Rupert Goodwins' diary

Monday 02/04/2001Recovered from the annual April 1st prankfest yet? As the wise heads at Symantec point out, spring is the virus writers' favourite season for their little packets of fun -- perhaps because April 1st lightly turns these young men's fancies to thoughts of chaos.

Monday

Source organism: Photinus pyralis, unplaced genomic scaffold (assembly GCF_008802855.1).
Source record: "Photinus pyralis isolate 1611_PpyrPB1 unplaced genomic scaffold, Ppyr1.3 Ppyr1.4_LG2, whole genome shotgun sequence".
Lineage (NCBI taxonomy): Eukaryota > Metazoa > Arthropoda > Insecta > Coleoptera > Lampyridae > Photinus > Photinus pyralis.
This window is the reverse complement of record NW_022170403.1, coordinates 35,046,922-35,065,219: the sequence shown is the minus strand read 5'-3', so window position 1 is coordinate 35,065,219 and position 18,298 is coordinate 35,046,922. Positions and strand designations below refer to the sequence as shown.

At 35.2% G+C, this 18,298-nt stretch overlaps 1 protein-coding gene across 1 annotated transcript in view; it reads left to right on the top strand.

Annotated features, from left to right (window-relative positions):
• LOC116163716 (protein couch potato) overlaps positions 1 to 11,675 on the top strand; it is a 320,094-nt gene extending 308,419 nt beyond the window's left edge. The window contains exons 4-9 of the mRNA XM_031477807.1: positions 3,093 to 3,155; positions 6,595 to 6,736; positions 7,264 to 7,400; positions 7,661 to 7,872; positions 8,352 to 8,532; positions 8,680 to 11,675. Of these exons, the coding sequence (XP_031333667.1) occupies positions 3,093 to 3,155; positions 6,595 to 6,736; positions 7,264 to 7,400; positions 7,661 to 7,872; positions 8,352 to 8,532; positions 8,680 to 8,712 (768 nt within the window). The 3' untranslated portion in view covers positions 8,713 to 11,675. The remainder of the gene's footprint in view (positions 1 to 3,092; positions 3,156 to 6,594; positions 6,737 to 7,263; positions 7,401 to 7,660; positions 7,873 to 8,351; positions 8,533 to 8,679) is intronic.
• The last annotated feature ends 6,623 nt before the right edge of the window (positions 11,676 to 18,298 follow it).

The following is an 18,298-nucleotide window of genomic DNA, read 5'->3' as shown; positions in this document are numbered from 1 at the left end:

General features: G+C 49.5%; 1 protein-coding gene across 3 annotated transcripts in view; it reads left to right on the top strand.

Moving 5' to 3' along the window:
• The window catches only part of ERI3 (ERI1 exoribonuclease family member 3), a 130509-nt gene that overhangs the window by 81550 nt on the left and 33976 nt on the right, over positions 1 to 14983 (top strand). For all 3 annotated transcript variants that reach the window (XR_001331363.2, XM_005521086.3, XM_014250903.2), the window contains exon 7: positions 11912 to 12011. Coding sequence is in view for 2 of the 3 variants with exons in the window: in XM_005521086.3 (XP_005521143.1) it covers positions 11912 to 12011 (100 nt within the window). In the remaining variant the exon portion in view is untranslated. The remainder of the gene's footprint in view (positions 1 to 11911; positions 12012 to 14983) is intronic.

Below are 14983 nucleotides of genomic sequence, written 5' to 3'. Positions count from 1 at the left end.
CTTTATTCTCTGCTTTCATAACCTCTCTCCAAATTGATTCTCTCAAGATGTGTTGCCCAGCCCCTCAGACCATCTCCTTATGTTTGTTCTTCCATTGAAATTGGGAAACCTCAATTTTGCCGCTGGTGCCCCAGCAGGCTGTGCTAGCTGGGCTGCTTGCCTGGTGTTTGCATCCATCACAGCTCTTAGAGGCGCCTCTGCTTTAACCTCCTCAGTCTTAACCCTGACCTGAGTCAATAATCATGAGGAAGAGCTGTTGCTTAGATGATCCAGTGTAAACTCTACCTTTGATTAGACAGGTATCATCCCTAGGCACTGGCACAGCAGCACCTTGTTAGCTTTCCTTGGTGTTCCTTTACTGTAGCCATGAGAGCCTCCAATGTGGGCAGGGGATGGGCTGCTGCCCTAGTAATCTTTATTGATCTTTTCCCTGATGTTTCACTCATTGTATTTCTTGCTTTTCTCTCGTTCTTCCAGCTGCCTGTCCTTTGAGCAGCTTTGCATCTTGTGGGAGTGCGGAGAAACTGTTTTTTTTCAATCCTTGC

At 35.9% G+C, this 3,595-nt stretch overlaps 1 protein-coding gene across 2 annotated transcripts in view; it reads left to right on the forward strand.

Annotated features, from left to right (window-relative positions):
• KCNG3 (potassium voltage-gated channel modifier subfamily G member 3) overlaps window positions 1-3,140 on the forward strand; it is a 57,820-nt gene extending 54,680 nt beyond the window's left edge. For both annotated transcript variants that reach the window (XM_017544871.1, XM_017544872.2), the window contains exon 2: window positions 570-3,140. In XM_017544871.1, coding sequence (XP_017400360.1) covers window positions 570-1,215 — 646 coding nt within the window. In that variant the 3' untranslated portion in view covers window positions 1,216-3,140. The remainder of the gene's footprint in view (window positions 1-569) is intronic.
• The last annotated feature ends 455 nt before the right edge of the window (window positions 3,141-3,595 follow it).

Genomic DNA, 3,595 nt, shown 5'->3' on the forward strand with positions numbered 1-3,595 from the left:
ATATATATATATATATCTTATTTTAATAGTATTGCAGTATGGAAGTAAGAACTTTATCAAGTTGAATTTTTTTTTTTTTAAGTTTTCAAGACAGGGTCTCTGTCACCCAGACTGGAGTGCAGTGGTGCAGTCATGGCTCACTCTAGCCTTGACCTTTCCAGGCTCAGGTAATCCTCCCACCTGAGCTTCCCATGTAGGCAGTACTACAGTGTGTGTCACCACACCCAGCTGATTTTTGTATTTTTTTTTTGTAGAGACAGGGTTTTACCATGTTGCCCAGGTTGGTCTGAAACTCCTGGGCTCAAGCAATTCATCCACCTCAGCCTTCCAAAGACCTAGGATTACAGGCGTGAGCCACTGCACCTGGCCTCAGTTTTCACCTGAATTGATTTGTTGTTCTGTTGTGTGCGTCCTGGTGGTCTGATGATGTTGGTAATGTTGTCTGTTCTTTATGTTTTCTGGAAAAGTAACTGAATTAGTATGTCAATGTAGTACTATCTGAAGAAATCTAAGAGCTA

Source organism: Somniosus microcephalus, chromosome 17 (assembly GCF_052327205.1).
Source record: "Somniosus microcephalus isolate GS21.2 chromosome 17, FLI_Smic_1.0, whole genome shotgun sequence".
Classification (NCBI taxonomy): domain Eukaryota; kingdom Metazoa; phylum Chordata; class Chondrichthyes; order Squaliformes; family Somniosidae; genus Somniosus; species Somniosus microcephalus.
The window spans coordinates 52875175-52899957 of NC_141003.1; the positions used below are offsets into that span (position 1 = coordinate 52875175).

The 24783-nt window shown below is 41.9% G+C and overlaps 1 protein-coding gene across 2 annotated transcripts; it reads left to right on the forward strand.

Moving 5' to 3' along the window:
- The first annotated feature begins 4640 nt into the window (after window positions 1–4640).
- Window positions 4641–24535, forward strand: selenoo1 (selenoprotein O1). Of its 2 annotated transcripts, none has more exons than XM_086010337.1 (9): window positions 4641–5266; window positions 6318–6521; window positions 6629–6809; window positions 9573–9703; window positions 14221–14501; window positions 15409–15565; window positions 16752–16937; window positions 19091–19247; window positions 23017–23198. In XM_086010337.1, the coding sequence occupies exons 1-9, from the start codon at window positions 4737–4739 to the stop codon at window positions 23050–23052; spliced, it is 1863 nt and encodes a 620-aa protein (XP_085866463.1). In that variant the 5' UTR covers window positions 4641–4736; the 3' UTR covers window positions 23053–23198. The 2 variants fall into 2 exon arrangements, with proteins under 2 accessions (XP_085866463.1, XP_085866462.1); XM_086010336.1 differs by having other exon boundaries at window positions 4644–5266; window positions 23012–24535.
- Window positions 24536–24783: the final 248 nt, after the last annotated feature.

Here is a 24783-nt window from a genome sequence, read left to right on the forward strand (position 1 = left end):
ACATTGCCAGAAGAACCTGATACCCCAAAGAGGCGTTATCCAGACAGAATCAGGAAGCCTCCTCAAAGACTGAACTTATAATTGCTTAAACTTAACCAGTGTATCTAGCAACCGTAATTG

02/04/2001 Recovered from the annual April 1st prankfest yet? As the wise heads at Symantec point out, spring is the virus writers' favourite season for their little packets of fun -- perhaps because April 1st lightly turns these young men's fancies to thoughts of chaos. Or perhaps it's the long winter evenings finally triggering some sort of coding psychosis, a theory backed up to some extent by the preponderance of Scandiwegian hacking groups. Whatever, it's a good time to make sure your AV software is up-to-date and you're still getting the automatic downloads of new signature files, check the backups you religiously make, and perhaps go over your firewall settings. I wonder if anyone's done a cross-cultural study of different nations and their technological habits? "Thumb Candy", a Channel 4 programme about the history of videogames transmitted at the weekend, looked at the American, British and Japanese contributions to the field. It wisely steered clear of the socio-anthropological implications in favour of lots of shots of the presenter steaming around America in a convertible -- how did he get that gig? -- and Clive Sinclair wistfully holding up a white Spectrum. In the days of the Spectrum and Amiga, it was always the northern European nations who produced the most intensively silly demo programmes, fitting more colourful nonsense into 16k of hand-blasted machine code than you get in any three Microsoft CDs. But nobody seems to know why... there's a thesis in there for somebody.

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